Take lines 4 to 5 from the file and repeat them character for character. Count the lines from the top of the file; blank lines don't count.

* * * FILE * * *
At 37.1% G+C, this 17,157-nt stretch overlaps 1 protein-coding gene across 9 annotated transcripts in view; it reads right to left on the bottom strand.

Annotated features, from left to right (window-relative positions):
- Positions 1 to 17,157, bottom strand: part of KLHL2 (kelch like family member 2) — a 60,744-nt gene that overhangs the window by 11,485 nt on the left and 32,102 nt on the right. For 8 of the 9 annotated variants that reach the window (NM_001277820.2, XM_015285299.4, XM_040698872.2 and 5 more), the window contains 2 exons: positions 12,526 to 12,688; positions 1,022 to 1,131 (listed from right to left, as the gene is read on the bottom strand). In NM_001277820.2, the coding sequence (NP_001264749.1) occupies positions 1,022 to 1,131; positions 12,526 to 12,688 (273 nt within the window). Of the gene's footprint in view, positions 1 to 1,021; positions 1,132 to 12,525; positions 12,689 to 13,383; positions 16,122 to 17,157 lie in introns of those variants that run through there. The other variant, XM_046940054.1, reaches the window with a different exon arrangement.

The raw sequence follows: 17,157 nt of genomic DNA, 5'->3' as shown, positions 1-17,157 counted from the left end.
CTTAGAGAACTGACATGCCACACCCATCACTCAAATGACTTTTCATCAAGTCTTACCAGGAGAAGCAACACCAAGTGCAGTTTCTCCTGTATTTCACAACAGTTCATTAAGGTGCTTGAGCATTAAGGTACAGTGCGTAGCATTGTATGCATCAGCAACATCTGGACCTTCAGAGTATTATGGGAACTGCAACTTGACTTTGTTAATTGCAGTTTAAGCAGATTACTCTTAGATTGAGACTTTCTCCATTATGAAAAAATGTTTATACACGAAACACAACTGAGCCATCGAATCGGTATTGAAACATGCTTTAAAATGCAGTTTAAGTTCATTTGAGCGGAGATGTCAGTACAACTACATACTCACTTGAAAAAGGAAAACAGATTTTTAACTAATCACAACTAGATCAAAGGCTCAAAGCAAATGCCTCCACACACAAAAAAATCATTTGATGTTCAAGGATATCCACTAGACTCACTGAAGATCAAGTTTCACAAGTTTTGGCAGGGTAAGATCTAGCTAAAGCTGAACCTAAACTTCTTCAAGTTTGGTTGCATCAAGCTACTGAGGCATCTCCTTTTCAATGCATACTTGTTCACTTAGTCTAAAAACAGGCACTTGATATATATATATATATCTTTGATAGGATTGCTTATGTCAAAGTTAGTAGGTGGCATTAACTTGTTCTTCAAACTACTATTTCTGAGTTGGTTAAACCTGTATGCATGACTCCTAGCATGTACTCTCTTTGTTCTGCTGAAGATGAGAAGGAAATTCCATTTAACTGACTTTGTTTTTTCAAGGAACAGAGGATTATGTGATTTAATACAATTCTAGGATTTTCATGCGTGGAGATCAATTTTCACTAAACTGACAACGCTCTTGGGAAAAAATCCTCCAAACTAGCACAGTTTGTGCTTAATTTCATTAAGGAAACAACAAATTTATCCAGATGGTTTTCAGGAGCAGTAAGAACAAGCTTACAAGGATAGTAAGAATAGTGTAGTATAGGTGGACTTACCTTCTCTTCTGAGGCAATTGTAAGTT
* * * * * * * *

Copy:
The raw sequence follows: 17,157 nt of genomic DNA, 5'->3' as shown, positions 1-17,157 counted from the left end.
CTTAGAGAACTGACATGCCACACCCATCACTCAAATGACTTTTCATCAAGTCTTACCAGGAGAAGCAACACCAAGTGCAGTTTCTCCTGTATTTCACAACAGTTCATTAAGGTGCTTGAGCATTAAGGTACAGTGCGTAGCATTGTATGCATCAGCAACATCTGGACCTTCAGAGTATTATGGGAACTGCAACTTGACTTTGTTAATTGCAGTTTAAGCAGATTACTCTTAGATTGAGACTTTCTCCATTATGAAAAAATGTTTATACACGAAACACAACTGAGCCATCGAATCGGTATTGAAACATGCTTTAAAATGCAGTTTAAGTTCATTTGAGCGGAGATGTCAGTACAACTACATACTCACTTGAAAAAGGAAAACAGATTTTTAACTAATCACAACTAGATCAAAGGCTCAAAGCAAATGCCTCCACACACAAAAAAATCATTTGATGTTCAAGGATATCCACTAGACTCACTGAAGATCAAGTTTCACAAGTTTTGGCAGGGTAAGATCTAGCTAAAGCTGAACCTAAACTTCTTCAAGTTTGGTTGCATCAAGCTACTGAGGCATCTCCTTTTCAATGCATACTTGTTCACTTAGTCTAAAAACAGGCACTTGATATATATATATATATCTTTGATAGGATTGCTTATGTCAAAGTTAGTAGGTGGCATTAACTTGTTCTTCAAACTACTATTTCTGAGTTGGTTAAACCTGTATGCATGACTCCTAGCATGTACTCTCTTTGTTCTGCTGAAGATGAGAAGGAAATTCCATTTAACTGACTTTGTTTTTTCAAGGAACAGAGGATTATGTGATTTAATACAATTCTAGGATTTTCATGCGTGGAGATCAATTTTCACTAAACTGACAACGCTCTTGGGAAAAAATCCTCCAAACTAGCACAGTTTGTGCTTAATTTCATTAAGGAAACAACAAATTTATCCAGATGGTTTTCAGGAGCAGTAAGAACAAGCTTACAAGGATAGTAAGAATAGTGTAGTATAGGTGGACTTACCTTCTCTTCTGAGGCAATTGTAAGTT